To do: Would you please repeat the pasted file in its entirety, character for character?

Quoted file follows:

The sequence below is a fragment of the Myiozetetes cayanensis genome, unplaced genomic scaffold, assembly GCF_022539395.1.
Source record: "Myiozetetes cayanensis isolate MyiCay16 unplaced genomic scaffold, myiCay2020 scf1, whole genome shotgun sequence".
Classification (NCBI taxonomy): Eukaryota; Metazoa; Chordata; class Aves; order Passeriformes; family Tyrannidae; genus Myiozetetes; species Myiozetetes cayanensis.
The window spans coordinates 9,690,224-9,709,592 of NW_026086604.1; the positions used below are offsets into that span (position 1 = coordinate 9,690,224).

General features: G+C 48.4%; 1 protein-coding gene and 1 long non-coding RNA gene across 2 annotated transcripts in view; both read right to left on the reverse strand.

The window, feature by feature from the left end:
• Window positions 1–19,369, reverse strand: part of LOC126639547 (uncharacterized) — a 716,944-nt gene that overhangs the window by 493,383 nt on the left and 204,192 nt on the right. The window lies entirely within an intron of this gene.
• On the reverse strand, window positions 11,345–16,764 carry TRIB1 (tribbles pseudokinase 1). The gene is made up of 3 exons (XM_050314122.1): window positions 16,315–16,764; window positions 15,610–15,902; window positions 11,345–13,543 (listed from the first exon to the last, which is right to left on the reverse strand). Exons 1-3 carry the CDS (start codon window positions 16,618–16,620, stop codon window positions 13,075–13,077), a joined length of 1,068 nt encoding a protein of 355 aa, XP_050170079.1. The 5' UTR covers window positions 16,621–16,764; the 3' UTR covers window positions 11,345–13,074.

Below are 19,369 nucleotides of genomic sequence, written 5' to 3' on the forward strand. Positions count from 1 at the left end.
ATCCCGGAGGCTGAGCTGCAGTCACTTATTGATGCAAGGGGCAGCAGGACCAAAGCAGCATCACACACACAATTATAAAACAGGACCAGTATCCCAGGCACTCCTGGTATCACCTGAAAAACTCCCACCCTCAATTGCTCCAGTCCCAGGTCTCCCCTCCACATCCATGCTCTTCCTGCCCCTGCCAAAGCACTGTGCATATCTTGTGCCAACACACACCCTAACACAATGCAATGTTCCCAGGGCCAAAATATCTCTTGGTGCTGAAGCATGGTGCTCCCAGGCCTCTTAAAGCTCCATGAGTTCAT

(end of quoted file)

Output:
The sequence below is a fragment of the Myiozetetes cayanensis genome, unplaced genomic scaffold, assembly GCF_022539395.1.
Source record: "Myiozetetes cayanensis isolate MyiCay16 unplaced genomic scaffold, myiCay2020 scf1, whole genome shotgun sequence".
Classification (NCBI taxonomy): Eukaryota; Metazoa; Chordata; class Aves; order Passeriformes; family Tyrannidae; genus Myiozetetes; species Myiozetetes cayanensis.
The window spans coordinates 9,690,224-9,709,592 of NW_026086604.1; the positions used below are offsets into that span (position 1 = coordinate 9,690,224).

General features: G+C 48.4%; 1 protein-coding gene and 1 long non-coding RNA gene across 2 annotated transcripts in view; both read right to left on the reverse strand.

The window, feature by feature from the left end:
• Window positions 1–19,369, reverse strand: part of LOC126639547 (uncharacterized) — a 716,944-nt gene that overhangs the window by 493,383 nt on the left and 204,192 nt on the right. The window lies entirely within an intron of this gene.
• On the reverse strand, window positions 11,345–16,764 carry TRIB1 (tribbles pseudokinase 1). The gene is made up of 3 exons (XM_050314122.1): window positions 16,315–16,764; window positions 15,610–15,902; window positions 11,345–13,543 (listed from the first exon to the last, which is right to left on the reverse strand). Exons 1-3 carry the CDS (start codon window positions 16,618–16,620, stop codon window positions 13,075–13,077), a joined length of 1,068 nt encoding a protein of 355 aa, XP_050170079.1. The 5' UTR covers window positions 16,621–16,764; the 3' UTR covers window positions 11,345–13,074.

Below are 19,369 nucleotides of genomic sequence, written 5' to 3' on the forward strand. Positions count from 1 at the left end.
ATCCCGGAGGCTGAGCTGCAGTCACTTATTGATGCAAGGGGCAGCAGGACCAAAGCAGCATCACACACACAATTATAAAACAGGACCAGTATCCCAGGCACTCCTGGTATCACCTGAAAAACTCCCACCCTCAATTGCTCCAGTCCCAGGTCTCCCCTCCACATCCATGCTCTTCCTGCCCCTGCCAAAGCACTGTGCATATCTTGTGCCAACACACACCCTAACACAATGCAATGTTCCCAGGGCCAAAATATCTCTTGGTGCTGAAGCATGGTGCTCCCAGGCCTCTTAAAGCTCCATGAGTTCAT